Those of you who know about the Belgian league, or follow it, know that a war is going on between the so called G4 (â€˜The Big Fourâ€™; Anderlecht, Club Brugge, AA Gent and RC Genk) and the smaller clubs (supported by Standard, a club that is also one of the bigger ones in Belgium). The reason is simple: play-offs.
The start of a new competition
Three years ago, 2/3 of the Belgian Pro League decided it was time to revamp our national competition. They wanted to bring play-offs to Belgium, a system they had seen in England and the Netherlands. The idea behind this was that there would be many top duels, which would provide more money and would benefit the general level of the Pro League. An odd decision since the system had recently disappeared in these countries due to too many problems and unhappy clubs and fans. But the Pro League thought it was an easy way to create more money out of ticketing and sponsor deals. It would also benefit our national side, the Red Devils. In short: Belgium would, once again, be Football Nirvana.
Last year, the first season of the new competition formula, the first doubts already arose. It wasnâ€™t benefitting the level at all; every team was playing defensive football, because they didnâ€™t want to risk getting into play-off 2. The teams who had to play play-off 2 noticed no financial benefits and the fans were unhappy. So this season, another vote was held. 12 out of 16 clubs wanted to reverse the competition to how it had been before. The G4 lost the vote and everything was being prepared to go back to the way it was.
Victory for the G4
Until a few weeks ago. The Pro League decided to meet again to discuss the competition formula. Against all odds and against every sense of logic, it was decided that the current competition formula would be altered, but kept. The G4 had â€˜bribedâ€™ smaller clubs into voting pro rather than contra. The smaller clubs would receive more money and a new relegation rule would be put in place; the relegation play-offs would not be played by the two worst teams in the league, but by two teams who had gathered the least points over the last three seasons, thus making it ridiculously complicated and unfair. Protest actions were held by players (including players from clubs who had voted pro) and fans but the G4 would not give in. It seemed that the clubs had chosen money above values and were ignoring their fans. On the 16th of March, however, the â€˜competition councilâ€™, in charge of keeping the competitions fair and competitive, concluded that this relegation rule was not legal. For a brief moment, fans and players were relieved that the Pro League had to alter their plans. To everyoneâ€™s astonishment, they did not. In spite of all the protest and actions, the Pro League decided to keep their new formula but without the relegation rule.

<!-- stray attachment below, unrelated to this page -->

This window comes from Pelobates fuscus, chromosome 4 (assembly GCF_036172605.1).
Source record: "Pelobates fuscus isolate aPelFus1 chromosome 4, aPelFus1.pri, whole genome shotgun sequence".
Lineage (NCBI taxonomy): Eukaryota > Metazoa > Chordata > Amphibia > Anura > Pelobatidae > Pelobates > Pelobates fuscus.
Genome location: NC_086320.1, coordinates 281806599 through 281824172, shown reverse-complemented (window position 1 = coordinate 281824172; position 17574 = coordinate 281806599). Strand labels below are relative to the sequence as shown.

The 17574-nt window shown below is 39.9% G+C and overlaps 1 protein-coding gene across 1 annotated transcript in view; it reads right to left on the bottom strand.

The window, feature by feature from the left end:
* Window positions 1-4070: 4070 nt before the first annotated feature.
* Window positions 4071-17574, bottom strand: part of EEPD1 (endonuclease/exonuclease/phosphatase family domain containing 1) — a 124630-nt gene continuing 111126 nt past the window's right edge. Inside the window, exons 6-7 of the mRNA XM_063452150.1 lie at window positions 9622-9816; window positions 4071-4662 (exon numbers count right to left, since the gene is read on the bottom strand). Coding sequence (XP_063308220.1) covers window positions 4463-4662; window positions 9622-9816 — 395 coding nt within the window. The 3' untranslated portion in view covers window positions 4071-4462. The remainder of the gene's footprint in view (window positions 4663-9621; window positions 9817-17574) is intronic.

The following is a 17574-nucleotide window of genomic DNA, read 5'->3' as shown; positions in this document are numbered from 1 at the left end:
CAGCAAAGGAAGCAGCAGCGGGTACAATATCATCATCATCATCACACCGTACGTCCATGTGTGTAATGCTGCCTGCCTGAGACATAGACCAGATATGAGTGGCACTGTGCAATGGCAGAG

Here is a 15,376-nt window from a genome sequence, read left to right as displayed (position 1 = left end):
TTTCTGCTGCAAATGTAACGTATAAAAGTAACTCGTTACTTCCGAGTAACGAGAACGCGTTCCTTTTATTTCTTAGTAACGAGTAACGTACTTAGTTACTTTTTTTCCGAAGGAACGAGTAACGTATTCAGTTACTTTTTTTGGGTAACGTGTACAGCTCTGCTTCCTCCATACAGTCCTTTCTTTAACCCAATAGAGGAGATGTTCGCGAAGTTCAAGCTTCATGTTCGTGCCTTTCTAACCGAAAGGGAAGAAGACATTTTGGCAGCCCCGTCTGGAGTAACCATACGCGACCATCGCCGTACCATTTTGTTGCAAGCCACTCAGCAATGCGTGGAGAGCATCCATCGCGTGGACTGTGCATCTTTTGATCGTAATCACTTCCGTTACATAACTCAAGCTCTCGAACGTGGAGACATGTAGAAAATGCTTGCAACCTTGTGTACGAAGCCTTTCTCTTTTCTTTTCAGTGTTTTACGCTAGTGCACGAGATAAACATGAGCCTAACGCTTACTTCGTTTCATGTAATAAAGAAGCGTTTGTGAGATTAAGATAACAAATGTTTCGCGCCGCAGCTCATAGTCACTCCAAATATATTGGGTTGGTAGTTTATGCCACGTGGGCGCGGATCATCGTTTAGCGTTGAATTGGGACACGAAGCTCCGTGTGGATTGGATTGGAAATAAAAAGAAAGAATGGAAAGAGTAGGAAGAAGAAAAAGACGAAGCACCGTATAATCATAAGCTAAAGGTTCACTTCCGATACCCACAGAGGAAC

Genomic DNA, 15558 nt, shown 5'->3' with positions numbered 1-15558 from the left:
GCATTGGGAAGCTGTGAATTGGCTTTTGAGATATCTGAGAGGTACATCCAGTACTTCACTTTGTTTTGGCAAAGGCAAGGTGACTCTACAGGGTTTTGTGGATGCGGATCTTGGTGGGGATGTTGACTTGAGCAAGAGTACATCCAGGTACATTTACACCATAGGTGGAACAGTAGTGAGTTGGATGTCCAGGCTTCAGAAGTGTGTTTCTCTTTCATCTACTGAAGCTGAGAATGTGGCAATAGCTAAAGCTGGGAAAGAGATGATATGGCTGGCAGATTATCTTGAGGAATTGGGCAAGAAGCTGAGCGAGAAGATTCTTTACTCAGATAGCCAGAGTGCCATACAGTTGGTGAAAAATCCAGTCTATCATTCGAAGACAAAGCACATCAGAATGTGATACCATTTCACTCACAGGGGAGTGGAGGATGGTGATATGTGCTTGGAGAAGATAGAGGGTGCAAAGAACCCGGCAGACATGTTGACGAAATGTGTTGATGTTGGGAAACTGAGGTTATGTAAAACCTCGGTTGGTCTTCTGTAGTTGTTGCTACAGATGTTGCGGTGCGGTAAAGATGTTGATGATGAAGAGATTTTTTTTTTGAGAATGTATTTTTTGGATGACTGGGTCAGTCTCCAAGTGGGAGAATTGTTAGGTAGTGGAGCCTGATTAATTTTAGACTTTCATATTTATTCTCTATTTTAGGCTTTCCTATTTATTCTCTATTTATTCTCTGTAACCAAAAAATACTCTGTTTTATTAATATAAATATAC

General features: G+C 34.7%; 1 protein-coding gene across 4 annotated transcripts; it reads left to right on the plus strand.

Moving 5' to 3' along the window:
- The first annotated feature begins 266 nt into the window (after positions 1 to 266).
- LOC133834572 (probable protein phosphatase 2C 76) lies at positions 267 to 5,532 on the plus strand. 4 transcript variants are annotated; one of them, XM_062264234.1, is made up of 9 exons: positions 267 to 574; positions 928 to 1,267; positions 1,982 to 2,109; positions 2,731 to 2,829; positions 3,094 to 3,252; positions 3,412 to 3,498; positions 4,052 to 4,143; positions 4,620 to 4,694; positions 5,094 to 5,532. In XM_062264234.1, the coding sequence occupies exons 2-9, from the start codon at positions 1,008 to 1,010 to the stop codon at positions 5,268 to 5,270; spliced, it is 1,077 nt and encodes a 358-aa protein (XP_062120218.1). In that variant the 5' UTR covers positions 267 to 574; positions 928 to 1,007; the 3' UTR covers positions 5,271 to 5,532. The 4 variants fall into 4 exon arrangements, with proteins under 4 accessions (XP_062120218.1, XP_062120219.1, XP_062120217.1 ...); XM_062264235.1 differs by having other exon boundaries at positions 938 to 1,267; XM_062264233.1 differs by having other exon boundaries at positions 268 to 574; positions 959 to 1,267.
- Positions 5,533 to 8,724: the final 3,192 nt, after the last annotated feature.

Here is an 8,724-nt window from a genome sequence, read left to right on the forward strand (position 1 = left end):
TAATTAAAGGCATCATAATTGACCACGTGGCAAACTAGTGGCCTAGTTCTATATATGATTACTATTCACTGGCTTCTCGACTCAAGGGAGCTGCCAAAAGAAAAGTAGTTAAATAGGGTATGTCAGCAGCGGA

For the next three years, the Belgian Pro League will be decided by play-offs. Not the team that won most points in a season will be named champion, but the team that wins the play-offs. Fans will keep protesting, but they are likely to be ignored. The only thing we can be sure of is that we have not heard the last of it.
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